The film is a bittersweet comedy about a failed poet who arrives at a desolated town, planning to commit suicide. The locals save his life, but since they mistake him for an important poet, they believe that if he does commit suicide in their town, it will become a place of pilgrimage for his admirers.
Eventually the film flopped at the cinemas and both Dayan and Alter accumulated large debts. Furthermore, due to a legal dispute as to its distribution, the film was never issued on DVD, and was forgotten in spite of its importance.
The poster features a processed photo from film and the writing: "Finally allowed to be screened! Yosef Shiloach in Assi Dayan and Naftali Alter's film - Chagiga La'Enayim."
86X57 cm. Folding lines.
Movie poster for Assi Dayan's 1986 comedy. Starring Dayan himself, Yossef Shiloah, Moshe Ish Kasit and Gabi Amrani.
Design: Acherkan Daniel.
63X94 cm. Very Good condition - folding lines, tack holes.
Dedication by Moshe Dayan on a copy of the first edition of Tirza Atar's 1972 poetry book "Bein Sof LeVien Stav" (Between End and Autumn), to his son Assi Dayan and his first wife, Aharona. "To Aharona and Assi, with love, Father, 12.4.72."
Atar's poetry book includes, "Maarava MiKan," and "Shir HaNishmeret" which is a poem in response to "Shir Mishmar," which Atar's father, Nathan Alterman dedicated to her.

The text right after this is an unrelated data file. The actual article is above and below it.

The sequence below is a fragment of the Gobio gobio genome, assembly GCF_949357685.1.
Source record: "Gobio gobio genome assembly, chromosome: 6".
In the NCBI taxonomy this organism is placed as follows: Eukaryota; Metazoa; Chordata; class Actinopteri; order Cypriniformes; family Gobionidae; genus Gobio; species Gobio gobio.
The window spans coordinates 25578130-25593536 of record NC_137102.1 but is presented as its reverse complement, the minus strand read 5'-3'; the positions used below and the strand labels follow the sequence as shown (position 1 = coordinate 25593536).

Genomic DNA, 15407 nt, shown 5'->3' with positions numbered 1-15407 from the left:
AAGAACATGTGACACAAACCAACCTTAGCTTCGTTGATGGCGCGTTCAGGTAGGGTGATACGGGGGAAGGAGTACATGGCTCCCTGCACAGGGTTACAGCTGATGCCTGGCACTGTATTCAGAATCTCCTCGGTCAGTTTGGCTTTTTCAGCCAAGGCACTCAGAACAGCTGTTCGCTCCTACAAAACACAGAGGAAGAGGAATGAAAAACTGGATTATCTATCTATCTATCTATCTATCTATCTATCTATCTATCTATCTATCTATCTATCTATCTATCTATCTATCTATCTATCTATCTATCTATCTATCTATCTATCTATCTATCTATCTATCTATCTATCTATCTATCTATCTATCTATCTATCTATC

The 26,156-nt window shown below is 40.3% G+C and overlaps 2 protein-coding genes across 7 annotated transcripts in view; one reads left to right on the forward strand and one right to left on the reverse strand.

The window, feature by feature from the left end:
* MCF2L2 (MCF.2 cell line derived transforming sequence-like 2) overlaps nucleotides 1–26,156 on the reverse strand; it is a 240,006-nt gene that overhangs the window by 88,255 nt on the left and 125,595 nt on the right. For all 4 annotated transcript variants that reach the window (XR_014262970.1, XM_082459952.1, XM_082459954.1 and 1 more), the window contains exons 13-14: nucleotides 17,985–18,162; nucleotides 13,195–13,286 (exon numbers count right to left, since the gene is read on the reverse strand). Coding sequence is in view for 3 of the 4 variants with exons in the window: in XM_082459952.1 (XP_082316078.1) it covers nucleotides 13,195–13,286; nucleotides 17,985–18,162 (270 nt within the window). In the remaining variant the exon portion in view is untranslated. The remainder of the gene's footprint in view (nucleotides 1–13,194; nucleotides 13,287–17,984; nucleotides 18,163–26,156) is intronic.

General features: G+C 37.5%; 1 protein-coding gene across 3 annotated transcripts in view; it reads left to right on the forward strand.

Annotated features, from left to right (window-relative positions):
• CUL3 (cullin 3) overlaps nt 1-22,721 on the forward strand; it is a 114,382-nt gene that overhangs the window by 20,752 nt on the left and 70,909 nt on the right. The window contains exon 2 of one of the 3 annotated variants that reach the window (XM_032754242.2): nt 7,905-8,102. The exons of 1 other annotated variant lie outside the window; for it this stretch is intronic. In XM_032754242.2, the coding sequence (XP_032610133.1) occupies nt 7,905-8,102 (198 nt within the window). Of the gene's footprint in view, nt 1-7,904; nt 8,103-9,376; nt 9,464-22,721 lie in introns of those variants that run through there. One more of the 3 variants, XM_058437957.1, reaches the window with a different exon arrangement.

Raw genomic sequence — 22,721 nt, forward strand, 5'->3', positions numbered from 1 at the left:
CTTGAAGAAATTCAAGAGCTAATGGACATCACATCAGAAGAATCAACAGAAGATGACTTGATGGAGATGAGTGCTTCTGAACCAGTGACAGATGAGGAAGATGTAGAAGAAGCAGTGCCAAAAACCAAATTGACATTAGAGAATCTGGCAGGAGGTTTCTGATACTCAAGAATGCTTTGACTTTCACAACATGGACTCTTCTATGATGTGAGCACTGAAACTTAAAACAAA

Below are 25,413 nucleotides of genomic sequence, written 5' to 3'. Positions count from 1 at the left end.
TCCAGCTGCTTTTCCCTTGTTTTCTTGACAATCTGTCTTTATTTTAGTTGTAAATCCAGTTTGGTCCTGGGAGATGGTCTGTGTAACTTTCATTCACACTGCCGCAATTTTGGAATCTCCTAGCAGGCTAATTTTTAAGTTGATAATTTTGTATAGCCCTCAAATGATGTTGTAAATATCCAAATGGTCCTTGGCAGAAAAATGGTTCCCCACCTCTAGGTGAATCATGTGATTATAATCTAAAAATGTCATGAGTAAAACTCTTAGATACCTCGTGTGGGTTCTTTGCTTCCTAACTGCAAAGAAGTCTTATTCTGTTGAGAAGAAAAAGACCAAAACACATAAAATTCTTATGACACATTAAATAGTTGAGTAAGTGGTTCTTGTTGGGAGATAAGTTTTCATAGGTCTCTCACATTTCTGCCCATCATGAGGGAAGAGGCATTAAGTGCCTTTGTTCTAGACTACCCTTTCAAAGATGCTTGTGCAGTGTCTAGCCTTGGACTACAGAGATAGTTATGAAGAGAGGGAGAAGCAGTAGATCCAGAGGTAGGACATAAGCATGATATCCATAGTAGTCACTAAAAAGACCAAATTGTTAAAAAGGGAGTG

Good condition. Foxing, glued tear on spine.
Movie poster for the documentary feature directed by Uri Zohar, Joel Silberg and Nathan Axelrod. The film was produced by [Axelrod's] Carmel Films and A. Deshe (Pashanel), based on the Carmel documentaries, weekly news reels running from the 1930s up to the first Independence Day in 1949. The choice of clips presented the story of the Yishuv in a comic-nostalgic fashion. The narration was written by Haim Hefer and narrated by Haim Topol. The soundtrack was written and conducted by Yitzhak Gratziani. The name of the film was derived by the British-Mandate era term for heads or tails.
The color poster features two fists with scenes from the history of the Yishuv in the background, as well as the English title.
68X97 cm. Very good condition.